I'm working on my thesis and I need a way to 'connect' the axis of a pendulum to the axis of an encoder...
Since there is no space to mount the encoder on the same axis as the pendulum I figured the best way to make them perpendicular would be gears.
But, because the pendulum only makes very small movements (<20° from center) I thougt it would be best to use herringbone gears for there increased contact surface and at the same time I could 'multiply' the movement of the pendulum to get a better reading on the encoder.
I'm using Creo parametric 2.0 (student edition)
Everthing is set to mm...
These gears/files are intended to use for 3D printing
The only problem is that I don't have very much experience using Creo, I've certainly never worked with relations of parameters before.
I've managed to make a gear as in this tutorial: Helical gear in ProE - YouTube
But when I try to change the gear to the specifications I need, it fails to regenerate.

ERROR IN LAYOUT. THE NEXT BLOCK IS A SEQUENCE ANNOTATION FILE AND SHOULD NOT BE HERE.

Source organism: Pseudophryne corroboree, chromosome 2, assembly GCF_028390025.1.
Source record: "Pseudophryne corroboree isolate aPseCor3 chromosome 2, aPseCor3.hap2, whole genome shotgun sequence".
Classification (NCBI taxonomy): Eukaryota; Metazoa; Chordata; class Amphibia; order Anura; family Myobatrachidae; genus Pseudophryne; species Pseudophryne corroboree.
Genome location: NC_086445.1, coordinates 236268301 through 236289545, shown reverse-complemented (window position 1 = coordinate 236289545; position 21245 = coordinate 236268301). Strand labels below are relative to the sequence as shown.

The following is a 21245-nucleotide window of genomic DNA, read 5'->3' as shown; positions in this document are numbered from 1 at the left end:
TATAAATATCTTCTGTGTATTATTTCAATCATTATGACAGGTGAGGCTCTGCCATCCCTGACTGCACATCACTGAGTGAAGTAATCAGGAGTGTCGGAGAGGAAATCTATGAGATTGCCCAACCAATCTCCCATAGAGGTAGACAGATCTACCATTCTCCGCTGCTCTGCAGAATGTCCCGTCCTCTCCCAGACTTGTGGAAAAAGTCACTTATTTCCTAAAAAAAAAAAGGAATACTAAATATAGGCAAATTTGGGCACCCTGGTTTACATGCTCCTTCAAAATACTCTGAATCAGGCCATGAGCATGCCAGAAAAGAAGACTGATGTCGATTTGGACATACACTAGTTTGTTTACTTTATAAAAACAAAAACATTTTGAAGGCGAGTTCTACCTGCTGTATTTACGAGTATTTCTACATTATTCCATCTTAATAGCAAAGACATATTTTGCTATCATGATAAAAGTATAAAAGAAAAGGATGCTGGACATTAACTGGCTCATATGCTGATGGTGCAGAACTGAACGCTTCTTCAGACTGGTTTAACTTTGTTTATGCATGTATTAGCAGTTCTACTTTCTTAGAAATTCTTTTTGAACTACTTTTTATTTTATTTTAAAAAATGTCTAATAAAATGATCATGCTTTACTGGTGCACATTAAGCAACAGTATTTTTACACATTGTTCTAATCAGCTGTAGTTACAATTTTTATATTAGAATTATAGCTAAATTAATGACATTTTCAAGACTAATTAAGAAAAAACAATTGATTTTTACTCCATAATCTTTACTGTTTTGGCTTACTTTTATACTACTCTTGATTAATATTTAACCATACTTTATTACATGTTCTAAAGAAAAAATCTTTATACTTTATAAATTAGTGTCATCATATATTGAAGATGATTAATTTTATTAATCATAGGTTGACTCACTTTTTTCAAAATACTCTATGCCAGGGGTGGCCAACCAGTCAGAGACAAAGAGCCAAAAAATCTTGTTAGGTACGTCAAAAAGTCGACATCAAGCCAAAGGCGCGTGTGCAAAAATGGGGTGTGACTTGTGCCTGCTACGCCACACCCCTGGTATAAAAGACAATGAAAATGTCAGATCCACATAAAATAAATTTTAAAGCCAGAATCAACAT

I hope that someone can either explain to me how to correctly scale this down or otherwise point me in a direction where I could find some pre drawn gears or a generator.
Otherwise if someone would be so kind as to draw some for me;
The smallest gear fits on to an axis of D=6mm, and can be as small as it can be made to fit on this axis, the larger gear can then be scaled up accordingly to get a transfer ratio of 2 or 3.
As stated before, I'm using Creo parametric 2.0 (student edition)
and the parts are intended for 3D printing (so the teeth can't be too fine)
Thanks in advance,
What are the parameters of the gear(s) you are trying to make? (And, to save us watching a video for 18 minutes, what are the parameters used in the video?)
Parameters from the video:
Module = 3
Z = 20
Width = 30
Theta = 10
Involute curve equation:
It is my understanding that as long as the module and theta stay the same, the gears will fit together...
As for the parameters of the gears I'm trying to make...
I tried making the number of teeth on the gear 10 so I would have a 2/1 ratio between the original gear from te video and the new one, but as I said before it wouldn't regenerate.
I also tried changing the module, but this wouldn't regenerate either.